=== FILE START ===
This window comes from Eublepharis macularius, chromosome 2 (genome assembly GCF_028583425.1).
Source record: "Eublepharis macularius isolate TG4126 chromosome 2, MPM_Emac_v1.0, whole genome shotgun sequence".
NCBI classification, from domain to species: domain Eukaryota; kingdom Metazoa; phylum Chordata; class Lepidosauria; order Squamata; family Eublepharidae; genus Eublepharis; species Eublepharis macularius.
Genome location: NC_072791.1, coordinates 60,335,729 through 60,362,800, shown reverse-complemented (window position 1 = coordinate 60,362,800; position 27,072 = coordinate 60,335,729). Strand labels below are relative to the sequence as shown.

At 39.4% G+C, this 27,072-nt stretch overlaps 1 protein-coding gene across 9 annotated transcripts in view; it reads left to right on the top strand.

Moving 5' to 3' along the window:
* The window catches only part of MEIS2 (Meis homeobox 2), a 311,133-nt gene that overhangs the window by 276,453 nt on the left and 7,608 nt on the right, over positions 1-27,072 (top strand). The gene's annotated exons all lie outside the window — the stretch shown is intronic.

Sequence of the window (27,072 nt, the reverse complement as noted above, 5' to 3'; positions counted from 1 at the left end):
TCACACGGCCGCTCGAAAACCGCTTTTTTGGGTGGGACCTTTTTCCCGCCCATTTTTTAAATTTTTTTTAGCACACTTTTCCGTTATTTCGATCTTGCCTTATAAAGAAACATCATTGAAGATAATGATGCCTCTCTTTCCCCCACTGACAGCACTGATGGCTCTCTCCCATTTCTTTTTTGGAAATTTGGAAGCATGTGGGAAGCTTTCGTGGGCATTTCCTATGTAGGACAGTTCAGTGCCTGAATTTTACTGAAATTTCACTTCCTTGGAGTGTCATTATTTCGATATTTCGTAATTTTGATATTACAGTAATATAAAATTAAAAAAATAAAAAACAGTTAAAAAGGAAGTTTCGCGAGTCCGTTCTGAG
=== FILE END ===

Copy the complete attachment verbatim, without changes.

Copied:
This window comes from Eublepharis macularius, chromosome 2 (genome assembly GCF_028583425.1).
Source record: "Eublepharis macularius isolate TG4126 chromosome 2, MPM_Emac_v1.0, whole genome shotgun sequence".
NCBI classification, from domain to species: domain Eukaryota; kingdom Metazoa; phylum Chordata; class Lepidosauria; order Squamata; family Eublepharidae; genus Eublepharis; species Eublepharis macularius.
Genome location: NC_072791.1, coordinates 60,335,729 through 60,362,800, shown reverse-complemented (window position 1 = coordinate 60,362,800; position 27,072 = coordinate 60,335,729). Strand labels below are relative to the sequence as shown.

At 39.4% G+C, this 27,072-nt stretch overlaps 1 protein-coding gene across 9 annotated transcripts in view; it reads left to right on the top strand.

Moving 5' to 3' along the window:
* The window catches only part of MEIS2 (Meis homeobox 2), a 311,133-nt gene that overhangs the window by 276,453 nt on the left and 7,608 nt on the right, over positions 1-27,072 (top strand). The gene's annotated exons all lie outside the window — the stretch shown is intronic.

Sequence of the window (27,072 nt, the reverse complement as noted above, 5' to 3'; positions counted from 1 at the left end):
TCACACGGCCGCTCGAAAACCGCTTTTTTGGGTGGGACCTTTTTCCCGCCCATTTTTTAAATTTTTTTTAGCACACTTTTCCGTTATTTCGATCTTGCCTTATAAAGAAACATCATTGAAGATAATGATGCCTCTCTTTCCCCCACTGACAGCACTGATGGCTCTCTCCCATTTCTTTTTTGGAAATTTGGAAGCATGTGGGAAGCTTTCGTGGGCATTTCCTATGTAGGACAGTTCAGTGCCTGAATTTTACTGAAATTTCACTTCCTTGGAGTGTCATTATTTCGATATTTCGTAATTTTGATATTACAGTAATATAAAATTAAAAAAATAAAAAACAGTTAAAAAGGAAGTTTCGCGAGTCCGTTCTGAG